It’s been really cold, single-digit cold, at night. The girls can handle it, though, like the wild birds, they fluff up their feathers and hunker down so that their legs are covered. Buffy, who had been bullied at her first home, sleeps by herself, but she has a glorious amount of Orpington feathers to insulate her, so she is fine. It takes a bit more to keep little, elegant Snowball warm – Snowball figures that it takes Marge and Petunia. Take a look at night, right before hencam turns off for the evening, and you’ll see that Snowball manages to get the prime roosting spot – right between the two big brown hens. In fact, she’s squeezes herself just about under them. It’s rather like having an extra feather duvet on your bed at night.
The new barn is coming along nicely, isn’t it? One of these days, I’ll get my act together and put photos up on my blog. But until then, visit Country Carpenters, where you’ll find a portfolio of their buildings. They’re the folks who sell the barn “kits” and send the crew (we have Mike and Rob) to construct the semi-custom structures.
My barn is 10 x 20 feet. Half of it will house some hens. The other side will be storage (oh, joy to hang my garden tools in a spacious place!) and I’ve also included a 6 x 6 stall with a Dutch door to the outside. I don’t know what’s going in there yet. I’d love an alpaca, or a couple of Jacob’s ewes, or a goat, or perhaps just keep it as a place to isolate new hens or a sick bird. What would you put in there?
As I’ve mentioned in my blog, the barn will be used for a photoshoot for a children’s book. Right now the New Hampshire White Pine looks raw and new. I’d like to give it a patina. I’m thinking of white wash or milk paint inside. Anyone have experience with either of those? Please email me and let me know. Thanks!
As you can see, a new barn is taking shape. To let the cat out of the bag (the chicken out of the coop?) I’ve written a children’s book featuring Snowball. It is a silly piece of fiction and will be illustrated with photos. Some of the scenes take place in a barn, and so I decided that I needed a new one. I didn’t, really, but what a fine excuse to build a larger barn and to get more chickens. The book is due out in the Fall of 2008, and once the contract is finalized, I will post more details here.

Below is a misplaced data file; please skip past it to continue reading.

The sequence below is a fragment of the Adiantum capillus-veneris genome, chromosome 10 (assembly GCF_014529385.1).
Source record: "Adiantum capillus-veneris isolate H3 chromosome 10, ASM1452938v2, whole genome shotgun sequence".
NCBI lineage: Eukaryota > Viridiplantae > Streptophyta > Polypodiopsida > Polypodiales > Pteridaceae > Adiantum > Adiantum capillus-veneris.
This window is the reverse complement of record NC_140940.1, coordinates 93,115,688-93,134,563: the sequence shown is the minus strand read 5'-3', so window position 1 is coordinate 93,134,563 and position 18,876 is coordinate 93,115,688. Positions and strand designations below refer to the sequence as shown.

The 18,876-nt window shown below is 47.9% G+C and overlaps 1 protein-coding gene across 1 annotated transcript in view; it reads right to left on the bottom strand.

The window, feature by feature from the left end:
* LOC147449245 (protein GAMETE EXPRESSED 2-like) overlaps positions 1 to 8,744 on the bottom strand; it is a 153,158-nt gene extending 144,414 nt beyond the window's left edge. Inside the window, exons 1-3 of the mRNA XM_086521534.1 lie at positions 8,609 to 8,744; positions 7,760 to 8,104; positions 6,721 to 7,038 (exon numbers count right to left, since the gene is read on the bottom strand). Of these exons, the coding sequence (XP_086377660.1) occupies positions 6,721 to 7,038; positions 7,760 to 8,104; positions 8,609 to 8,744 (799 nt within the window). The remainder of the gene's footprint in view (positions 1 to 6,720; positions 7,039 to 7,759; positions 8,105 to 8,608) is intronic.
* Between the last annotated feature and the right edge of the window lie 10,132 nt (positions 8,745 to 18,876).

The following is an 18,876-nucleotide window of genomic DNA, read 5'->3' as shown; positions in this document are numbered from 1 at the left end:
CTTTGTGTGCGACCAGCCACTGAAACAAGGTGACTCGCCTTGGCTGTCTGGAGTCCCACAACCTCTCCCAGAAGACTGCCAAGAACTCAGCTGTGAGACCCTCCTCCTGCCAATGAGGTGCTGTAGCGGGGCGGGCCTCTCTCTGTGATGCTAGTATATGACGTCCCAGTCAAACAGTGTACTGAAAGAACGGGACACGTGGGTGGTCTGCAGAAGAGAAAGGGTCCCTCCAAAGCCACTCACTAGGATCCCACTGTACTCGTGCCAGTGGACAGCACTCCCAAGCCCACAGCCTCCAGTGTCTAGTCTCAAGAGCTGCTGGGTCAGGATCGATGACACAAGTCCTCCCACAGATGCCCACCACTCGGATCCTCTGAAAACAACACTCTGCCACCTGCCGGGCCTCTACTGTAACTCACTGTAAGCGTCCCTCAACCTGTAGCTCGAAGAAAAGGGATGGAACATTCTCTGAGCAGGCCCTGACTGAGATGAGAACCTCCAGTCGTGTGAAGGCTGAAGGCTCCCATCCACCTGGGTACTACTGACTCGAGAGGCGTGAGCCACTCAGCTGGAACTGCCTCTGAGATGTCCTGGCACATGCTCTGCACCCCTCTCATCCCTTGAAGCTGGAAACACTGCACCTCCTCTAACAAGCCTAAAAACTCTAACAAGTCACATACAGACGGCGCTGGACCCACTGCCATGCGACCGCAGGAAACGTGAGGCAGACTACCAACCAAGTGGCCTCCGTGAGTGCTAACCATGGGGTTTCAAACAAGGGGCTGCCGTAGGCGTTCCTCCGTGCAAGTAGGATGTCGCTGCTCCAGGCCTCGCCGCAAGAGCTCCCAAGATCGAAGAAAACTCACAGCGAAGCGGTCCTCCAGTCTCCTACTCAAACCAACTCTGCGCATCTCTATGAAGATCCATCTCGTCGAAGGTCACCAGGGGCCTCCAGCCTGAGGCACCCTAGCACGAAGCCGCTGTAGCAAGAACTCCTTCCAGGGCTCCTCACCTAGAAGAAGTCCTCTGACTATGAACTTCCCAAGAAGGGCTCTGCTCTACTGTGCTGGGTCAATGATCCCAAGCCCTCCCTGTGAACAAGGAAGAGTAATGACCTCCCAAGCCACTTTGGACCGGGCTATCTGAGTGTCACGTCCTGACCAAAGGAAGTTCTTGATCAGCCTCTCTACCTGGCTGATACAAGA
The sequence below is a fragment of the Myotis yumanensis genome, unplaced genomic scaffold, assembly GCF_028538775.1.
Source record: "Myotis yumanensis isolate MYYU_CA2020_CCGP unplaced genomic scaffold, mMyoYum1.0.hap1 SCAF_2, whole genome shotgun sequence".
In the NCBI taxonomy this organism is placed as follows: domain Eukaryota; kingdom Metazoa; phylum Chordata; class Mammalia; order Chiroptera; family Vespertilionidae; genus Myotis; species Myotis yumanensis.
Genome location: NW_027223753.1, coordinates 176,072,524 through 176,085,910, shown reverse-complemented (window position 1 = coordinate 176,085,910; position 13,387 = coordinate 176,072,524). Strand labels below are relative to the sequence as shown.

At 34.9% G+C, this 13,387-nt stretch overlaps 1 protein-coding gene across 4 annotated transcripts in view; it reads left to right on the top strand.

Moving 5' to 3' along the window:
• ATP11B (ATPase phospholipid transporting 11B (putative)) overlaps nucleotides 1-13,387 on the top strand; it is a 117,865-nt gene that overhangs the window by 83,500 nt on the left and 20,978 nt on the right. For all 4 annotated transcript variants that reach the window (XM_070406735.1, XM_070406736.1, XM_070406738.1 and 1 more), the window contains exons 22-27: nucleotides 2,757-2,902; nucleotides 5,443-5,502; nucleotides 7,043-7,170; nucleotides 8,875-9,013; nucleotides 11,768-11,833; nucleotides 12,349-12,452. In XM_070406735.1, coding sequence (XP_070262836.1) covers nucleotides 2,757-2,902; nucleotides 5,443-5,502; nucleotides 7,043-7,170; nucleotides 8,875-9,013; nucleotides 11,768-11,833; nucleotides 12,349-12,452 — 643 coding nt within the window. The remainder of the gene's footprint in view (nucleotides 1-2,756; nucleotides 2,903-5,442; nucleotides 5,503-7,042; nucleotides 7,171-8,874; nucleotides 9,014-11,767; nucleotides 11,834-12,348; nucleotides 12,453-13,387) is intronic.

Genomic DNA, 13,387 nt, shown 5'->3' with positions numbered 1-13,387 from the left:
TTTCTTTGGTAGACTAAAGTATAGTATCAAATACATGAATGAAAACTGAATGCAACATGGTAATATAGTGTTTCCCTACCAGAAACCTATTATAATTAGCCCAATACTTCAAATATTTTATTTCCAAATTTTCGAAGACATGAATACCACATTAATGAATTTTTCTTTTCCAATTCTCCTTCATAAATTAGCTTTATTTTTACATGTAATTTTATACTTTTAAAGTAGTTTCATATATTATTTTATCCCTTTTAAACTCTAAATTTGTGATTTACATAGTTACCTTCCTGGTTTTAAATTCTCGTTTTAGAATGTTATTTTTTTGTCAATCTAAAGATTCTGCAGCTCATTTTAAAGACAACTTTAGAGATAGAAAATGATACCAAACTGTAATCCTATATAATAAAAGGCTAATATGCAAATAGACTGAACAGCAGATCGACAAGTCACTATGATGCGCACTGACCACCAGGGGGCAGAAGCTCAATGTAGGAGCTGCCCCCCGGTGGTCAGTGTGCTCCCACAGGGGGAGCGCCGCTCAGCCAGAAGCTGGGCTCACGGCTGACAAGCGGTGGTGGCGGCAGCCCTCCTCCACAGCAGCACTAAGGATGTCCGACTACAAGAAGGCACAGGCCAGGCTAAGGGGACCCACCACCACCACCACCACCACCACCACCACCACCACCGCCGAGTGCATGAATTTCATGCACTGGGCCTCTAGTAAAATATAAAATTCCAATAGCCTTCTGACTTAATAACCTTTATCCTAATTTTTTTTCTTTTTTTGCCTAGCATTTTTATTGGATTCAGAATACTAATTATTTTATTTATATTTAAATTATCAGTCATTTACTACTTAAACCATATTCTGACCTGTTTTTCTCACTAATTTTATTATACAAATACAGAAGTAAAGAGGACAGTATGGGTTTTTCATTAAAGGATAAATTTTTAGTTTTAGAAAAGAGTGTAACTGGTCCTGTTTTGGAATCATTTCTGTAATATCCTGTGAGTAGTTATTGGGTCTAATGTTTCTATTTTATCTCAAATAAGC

Speaking about children’s books – I hope that you have perused my list of favorite kid’s books featuring chickens on the Chicken Keeping site. I’ve just added a new one, Why did the Chicken Cross the Road? which has double-page spreads, illustrated by well-known children’s book artists, that purport to answer that age-old question. Very funny.
It was 25 degrees today, but the wind had died down and most of the chickens were standing around in the sun. I brought them cabbage leaves and stems (I’d made a “Chinese Chicken Salad” a la 1980 — a classic). The few girls in the henhouse came hurrying out for the treat. All 10 hens were at my feet. But where was Candy? Not in the yard, not in her hutch, and not, from what I could see peering through the little chicken door, in there on the henhouse floor. She loves cabbage and I was a tad concerned that she wasn’t hopping over. So, I went into the coop and there she was – settled in nice and comfy in the bottom right-hand nesting box! She had on the expression of a broody hen. No doubt Candy knows that the very nesting box she had claimed is the chickens’ favorite. Another rabbit joke played on the girls? Or simply Candy realizing that what the hens like, she might, too. We’ll have to watch and see what the girls do when they notice that their number-one box has been claimed by a bunny.
It’s 8 degrees this morning. Where are the chickens? Outside pecking at the scratch corn. Where is Candy? In the chicken house, drinking warm water and eating the laying hen pellets. But, the wind is supposed to pick up and it is going to be brutal out later, at which point the girls will go indoors and annoy each other. I’ll put a cabbage in the henhouse later today to keep them busy (and healthy – greens are very good for hens).
Cabbages are cheap, right? Not if you’re shopping at Wholefoods Market and the only options are organic green cabbage or savoy. I bought a head there anyway. I spend a huge amount on American beefhide rawhide flips for my dog, Lily (she goes through several a day – doggy prozac for my crazy puppy). I also buy Lily supposedly indestructible toys which she shreds, sometimes in minutes, or, with luck, a few days. I also make tug toys for her (not hard to do, just braid strips of polartec and sew in a squeaky toy). All of this is to say that I spend a heck of a lot keeping my dog happy. So why not buy an expensive cabbage for the girls? I won’t do it often – those big cheap cabbages satisfy just as well -but this once? They’ll need it today. I think of it as an expense like those rawhide flips for Lily. And if that’s elevated the hens to a status above “backyard chickens” well, that’s obvious already, isn’t it?
BTW, Marge is laying lovely brown eggs. That’s the nice thing about hens, for all the trouble and expense you get something tangible, and absolutely perfect, from them.